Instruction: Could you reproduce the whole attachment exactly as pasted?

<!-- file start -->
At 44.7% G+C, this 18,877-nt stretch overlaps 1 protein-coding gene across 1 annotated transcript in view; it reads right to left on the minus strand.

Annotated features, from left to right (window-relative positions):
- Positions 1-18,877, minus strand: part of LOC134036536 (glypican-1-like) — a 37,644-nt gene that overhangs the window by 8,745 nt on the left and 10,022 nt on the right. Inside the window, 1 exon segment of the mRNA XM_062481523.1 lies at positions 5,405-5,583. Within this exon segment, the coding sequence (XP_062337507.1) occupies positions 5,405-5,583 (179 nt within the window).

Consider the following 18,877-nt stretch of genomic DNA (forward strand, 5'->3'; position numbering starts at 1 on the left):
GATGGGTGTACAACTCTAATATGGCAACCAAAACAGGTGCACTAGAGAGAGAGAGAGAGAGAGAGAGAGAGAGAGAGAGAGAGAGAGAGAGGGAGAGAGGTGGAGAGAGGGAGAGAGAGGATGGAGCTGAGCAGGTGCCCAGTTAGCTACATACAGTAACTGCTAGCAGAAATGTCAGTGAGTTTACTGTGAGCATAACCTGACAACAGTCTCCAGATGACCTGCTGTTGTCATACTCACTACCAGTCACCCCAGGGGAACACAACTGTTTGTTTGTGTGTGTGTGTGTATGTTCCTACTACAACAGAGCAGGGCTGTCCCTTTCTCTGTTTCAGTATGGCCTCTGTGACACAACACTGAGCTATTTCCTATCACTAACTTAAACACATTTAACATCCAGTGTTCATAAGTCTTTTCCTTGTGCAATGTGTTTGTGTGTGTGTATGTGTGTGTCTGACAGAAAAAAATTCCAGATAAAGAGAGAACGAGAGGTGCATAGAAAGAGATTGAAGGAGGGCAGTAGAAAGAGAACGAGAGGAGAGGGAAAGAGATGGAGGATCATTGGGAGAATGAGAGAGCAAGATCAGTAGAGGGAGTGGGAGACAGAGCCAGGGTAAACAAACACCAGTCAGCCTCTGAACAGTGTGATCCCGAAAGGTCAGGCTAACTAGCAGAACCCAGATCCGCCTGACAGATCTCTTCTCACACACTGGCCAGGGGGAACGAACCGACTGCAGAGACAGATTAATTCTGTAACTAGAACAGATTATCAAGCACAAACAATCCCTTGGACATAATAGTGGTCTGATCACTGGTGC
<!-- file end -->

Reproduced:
At 44.7% G+C, this 18,877-nt stretch overlaps 1 protein-coding gene across 1 annotated transcript in view; it reads right to left on the minus strand.

Annotated features, from left to right (window-relative positions):
- Positions 1-18,877, minus strand: part of LOC134036536 (glypican-1-like) — a 37,644-nt gene that overhangs the window by 8,745 nt on the left and 10,022 nt on the right. Inside the window, 1 exon segment of the mRNA XM_062481523.1 lies at positions 5,405-5,583. Within this exon segment, the coding sequence (XP_062337507.1) occupies positions 5,405-5,583 (179 nt within the window).

Consider the following 18,877-nt stretch of genomic DNA (forward strand, 5'->3'; position numbering starts at 1 on the left):
GATGGGTGTACAACTCTAATATGGCAACCAAAACAGGTGCACTAGAGAGAGAGAGAGAGAGAGAGAGAGAGAGAGAGAGAGAGAGAGAGAGGGAGAGAGGTGGAGAGAGGGAGAGAGAGGATGGAGCTGAGCAGGTGCCCAGTTAGCTACATACAGTAACTGCTAGCAGAAATGTCAGTGAGTTTACTGTGAGCATAACCTGACAACAGTCTCCAGATGACCTGCTGTTGTCATACTCACTACCAGTCACCCCAGGGGAACACAACTGTTTGTTTGTGTGTGTGTGTGTATGTTCCTACTACAACAGAGCAGGGCTGTCCCTTTCTCTGTTTCAGTATGGCCTCTGTGACACAACACTGAGCTATTTCCTATCACTAACTTAAACACATTTAACATCCAGTGTTCATAAGTCTTTTCCTTGTGCAATGTGTTTGTGTGTGTGTATGTGTGTGTCTGACAGAAAAAAATTCCAGATAAAGAGAGAACGAGAGGTGCATAGAAAGAGATTGAAGGAGGGCAGTAGAAAGAGAACGAGAGGAGAGGGAAAGAGATGGAGGATCATTGGGAGAATGAGAGAGCAAGATCAGTAGAGGGAGTGGGAGACAGAGCCAGGGTAAACAAACACCAGTCAGCCTCTGAACAGTGTGATCCCGAAAGGTCAGGCTAACTAGCAGAACCCAGATCCGCCTGACAGATCTCTTCTCACACACTGGCCAGGGGGAACGAACCGACTGCAGAGACAGATTAATTCTGTAACTAGAACAGATTATCAAGCACAAACAATCCCTTGGACATAATAGTGGTCTGATCACTGGTGC